The Law is a ass': an anthropological appraisal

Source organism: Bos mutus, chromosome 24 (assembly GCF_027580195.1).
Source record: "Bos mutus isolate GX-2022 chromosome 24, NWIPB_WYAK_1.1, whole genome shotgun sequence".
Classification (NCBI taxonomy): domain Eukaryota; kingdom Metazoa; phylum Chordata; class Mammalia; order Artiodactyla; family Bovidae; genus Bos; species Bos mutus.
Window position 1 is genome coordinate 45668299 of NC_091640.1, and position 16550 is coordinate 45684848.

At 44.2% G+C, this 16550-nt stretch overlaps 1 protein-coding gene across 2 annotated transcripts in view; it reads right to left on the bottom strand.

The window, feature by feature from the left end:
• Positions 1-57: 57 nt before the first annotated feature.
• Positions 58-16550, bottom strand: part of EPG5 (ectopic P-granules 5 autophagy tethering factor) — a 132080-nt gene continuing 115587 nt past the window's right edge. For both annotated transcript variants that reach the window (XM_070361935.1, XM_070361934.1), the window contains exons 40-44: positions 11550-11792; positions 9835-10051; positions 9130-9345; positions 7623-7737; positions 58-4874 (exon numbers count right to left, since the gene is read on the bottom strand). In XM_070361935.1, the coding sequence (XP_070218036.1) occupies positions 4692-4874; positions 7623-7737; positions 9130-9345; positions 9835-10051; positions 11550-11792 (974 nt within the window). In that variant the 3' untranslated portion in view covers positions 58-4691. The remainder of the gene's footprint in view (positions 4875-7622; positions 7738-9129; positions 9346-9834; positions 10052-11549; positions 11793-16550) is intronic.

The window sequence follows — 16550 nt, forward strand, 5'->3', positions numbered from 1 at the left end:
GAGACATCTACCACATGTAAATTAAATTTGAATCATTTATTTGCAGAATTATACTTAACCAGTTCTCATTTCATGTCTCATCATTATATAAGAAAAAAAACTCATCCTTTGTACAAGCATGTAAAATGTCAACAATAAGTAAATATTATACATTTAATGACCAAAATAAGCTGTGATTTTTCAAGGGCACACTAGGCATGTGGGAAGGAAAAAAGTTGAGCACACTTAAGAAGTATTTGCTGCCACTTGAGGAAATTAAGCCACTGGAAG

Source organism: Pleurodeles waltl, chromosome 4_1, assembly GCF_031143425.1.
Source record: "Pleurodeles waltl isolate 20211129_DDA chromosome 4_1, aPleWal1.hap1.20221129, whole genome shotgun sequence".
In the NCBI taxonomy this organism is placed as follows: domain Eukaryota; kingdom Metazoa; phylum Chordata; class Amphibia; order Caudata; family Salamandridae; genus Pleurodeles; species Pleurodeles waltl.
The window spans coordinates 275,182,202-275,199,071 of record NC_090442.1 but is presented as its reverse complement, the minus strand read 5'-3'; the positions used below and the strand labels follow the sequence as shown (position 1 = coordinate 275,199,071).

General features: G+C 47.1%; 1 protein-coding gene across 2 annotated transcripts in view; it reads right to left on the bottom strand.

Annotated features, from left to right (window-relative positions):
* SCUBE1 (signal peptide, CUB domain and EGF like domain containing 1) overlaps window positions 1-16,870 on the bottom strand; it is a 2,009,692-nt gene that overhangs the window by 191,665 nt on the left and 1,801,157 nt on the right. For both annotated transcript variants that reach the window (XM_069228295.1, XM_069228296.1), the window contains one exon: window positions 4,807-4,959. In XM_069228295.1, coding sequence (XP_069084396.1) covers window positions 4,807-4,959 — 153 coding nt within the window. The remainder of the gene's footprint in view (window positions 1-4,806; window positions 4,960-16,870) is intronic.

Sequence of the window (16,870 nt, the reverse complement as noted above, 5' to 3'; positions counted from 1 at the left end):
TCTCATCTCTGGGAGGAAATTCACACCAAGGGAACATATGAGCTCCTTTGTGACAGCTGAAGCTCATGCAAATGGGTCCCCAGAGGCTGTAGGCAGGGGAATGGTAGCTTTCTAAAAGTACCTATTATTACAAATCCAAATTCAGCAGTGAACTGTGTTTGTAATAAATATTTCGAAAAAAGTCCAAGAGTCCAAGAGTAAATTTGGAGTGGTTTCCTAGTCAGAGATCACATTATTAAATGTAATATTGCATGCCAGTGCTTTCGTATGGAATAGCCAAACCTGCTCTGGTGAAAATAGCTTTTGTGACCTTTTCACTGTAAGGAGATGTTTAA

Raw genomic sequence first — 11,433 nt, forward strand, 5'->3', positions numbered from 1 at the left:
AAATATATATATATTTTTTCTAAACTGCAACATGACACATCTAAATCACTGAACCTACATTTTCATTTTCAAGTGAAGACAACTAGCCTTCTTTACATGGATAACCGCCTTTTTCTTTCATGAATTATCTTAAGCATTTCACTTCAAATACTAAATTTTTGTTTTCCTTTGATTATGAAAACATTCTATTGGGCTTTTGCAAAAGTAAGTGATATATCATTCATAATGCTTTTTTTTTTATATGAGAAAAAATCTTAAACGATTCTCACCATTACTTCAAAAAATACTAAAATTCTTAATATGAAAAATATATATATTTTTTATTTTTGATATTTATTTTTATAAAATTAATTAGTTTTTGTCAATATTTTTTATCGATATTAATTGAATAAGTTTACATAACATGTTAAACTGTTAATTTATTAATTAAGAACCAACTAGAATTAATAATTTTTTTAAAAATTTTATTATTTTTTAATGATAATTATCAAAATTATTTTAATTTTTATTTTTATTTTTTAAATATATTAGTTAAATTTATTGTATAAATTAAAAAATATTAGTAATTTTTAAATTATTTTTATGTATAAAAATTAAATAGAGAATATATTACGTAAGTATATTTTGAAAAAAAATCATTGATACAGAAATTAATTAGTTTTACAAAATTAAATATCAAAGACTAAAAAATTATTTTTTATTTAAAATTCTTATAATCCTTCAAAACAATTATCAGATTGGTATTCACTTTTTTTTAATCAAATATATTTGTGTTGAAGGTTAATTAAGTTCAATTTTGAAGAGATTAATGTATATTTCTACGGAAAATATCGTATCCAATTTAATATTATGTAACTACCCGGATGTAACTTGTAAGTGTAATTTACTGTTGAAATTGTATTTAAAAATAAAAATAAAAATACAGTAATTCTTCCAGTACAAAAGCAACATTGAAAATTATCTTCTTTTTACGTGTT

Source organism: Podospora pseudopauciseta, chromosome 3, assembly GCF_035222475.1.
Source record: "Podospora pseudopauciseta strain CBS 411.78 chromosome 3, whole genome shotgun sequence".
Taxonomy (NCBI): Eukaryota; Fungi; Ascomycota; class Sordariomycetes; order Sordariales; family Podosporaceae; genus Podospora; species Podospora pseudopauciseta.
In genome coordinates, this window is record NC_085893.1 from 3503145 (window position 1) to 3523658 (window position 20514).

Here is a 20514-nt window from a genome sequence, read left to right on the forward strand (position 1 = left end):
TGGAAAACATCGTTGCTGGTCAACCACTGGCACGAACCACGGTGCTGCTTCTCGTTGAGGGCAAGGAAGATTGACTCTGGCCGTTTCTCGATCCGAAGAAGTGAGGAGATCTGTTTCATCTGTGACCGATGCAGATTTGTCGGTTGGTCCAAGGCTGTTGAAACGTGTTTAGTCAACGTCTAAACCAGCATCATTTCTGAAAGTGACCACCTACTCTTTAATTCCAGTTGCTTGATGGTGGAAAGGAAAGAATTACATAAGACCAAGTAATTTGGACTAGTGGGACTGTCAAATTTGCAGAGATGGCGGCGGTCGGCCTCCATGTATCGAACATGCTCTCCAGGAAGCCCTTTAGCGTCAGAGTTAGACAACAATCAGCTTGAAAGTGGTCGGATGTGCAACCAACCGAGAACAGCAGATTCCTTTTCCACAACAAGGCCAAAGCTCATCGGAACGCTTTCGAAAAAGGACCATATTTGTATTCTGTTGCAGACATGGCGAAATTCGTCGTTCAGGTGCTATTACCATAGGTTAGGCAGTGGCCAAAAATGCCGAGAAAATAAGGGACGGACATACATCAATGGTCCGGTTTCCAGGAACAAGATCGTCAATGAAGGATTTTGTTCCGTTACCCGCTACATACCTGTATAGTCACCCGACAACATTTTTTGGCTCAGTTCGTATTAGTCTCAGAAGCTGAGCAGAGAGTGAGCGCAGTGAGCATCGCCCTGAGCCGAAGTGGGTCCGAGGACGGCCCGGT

Anyone having had the misfortune to seek recourse to justice through the legal system cannot be impervious to the fact that, while the court aspires to arrive at a rational decision, the sought-after justice may be a purely coincidental consequence. The subject of this paper is the lawyers’ belief in the rationality of the legal system. Many legal scholars appear to be quite distressed when the sacred groves of their domain are trampled upon by social scientists. Honoré (1973) accuses those sociologists, who have entered what he terms the ‘World Cup’ game between the proponents of natural law and the legal positivists, of never having learned the rules of the game. Auerbach (1966) takes social scientists to task for having the temerity to study such issues as the validity of laws. The list of accusations is long. But social scientists have their own disciplinary rules. From the perspective of these rules, they may legitimately study any social phenomenon, which by definition also encompasses the polemics of the legal philosophers. This holds true not only for the interactions between the protagonists but also for the substance of their debates.